The Old Ladies Of Nazareth

You can read about and get a copy of the English edition of The Old
Ladies of Nazareth here:

The Portuguese edition of The Old Ladies of Nazareth, recently
published in Brazil by Matrix, is now receiving great reviews. One of
the reviews has been translated into English for the benefit of our
readers in the United Kingdom who might like to acquaint themselves
with the English edition, which is still in circulation…


The Old Ladies of Nazareth: Naim Attallah ...

As senhoras de Nazaré - Comprar em Matrix Editora



Here how it goes:

In a work of less than eighty pages, Naim Attallah has written an absorbing narrative which I read avidly. His sparse, clear prose, still rich in detail, is skilfully rendered in a style reminiscent of the stories written by Rubem Braga, a rare achievement indeed.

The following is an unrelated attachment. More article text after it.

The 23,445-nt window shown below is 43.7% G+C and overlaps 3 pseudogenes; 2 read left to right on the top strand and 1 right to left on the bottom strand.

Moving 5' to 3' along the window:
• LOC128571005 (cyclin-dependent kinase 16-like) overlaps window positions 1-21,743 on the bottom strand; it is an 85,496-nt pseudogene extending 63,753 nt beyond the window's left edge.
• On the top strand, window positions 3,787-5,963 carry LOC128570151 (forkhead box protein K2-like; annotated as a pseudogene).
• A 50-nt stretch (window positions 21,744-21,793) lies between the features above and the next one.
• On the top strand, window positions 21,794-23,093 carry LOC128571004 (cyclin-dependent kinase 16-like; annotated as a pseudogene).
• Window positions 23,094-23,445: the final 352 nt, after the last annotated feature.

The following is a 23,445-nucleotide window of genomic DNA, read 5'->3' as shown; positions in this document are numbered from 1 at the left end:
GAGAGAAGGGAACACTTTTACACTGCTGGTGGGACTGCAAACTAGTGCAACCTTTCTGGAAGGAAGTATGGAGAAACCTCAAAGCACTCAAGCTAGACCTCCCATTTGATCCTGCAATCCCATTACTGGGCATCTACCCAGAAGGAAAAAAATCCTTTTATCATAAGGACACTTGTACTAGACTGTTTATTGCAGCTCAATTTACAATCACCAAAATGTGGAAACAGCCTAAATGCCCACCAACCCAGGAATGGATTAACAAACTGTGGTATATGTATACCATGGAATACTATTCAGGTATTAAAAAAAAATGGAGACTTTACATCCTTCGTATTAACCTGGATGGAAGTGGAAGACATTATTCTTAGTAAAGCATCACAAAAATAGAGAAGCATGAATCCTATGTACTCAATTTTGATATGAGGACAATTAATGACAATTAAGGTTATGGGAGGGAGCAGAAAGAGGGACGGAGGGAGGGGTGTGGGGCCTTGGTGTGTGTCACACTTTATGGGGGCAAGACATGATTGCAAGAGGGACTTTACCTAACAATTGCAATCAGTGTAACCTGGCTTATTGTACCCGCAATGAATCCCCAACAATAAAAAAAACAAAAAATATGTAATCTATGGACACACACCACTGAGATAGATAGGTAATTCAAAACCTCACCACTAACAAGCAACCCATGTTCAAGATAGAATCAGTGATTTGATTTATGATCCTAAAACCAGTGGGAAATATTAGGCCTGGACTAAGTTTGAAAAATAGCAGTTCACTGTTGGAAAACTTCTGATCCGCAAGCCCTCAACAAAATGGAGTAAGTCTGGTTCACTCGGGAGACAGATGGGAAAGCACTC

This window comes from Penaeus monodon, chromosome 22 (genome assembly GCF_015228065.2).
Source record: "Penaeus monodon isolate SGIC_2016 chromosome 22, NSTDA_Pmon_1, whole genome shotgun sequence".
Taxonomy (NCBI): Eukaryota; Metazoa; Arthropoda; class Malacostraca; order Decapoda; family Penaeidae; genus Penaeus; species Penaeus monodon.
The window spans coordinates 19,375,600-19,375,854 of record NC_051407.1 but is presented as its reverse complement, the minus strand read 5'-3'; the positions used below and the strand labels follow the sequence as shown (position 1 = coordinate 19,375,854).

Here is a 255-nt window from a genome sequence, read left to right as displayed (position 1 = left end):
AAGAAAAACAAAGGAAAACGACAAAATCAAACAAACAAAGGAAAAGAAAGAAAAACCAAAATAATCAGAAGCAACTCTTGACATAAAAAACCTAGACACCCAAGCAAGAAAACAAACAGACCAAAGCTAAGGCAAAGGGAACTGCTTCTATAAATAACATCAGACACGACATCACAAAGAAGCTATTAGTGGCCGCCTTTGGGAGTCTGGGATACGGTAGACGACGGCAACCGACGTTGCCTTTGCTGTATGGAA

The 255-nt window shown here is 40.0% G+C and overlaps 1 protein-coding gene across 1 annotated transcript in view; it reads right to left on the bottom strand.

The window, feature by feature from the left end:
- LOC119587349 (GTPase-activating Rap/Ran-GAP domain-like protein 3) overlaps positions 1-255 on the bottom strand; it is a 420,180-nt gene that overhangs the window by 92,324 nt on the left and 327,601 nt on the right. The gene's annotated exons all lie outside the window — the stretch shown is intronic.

By recreating this tale of childhood in the fraught land of Palestine before the second world war, Attallah has allowed the reader to better understand the bitter consequences of the absence of a mature Palestinian state in that troubled land.

José Geraldo Gomes Barbosa

Beyond Black There Is No Colour

Here’s a brilliant review of Maryam Diener’s book on the Historical
Novel Society:


Beyond Black There Is No Colour: The Story of Forough Farrokhzad

Written by Maryam DIENER
Review by Julia Stoneham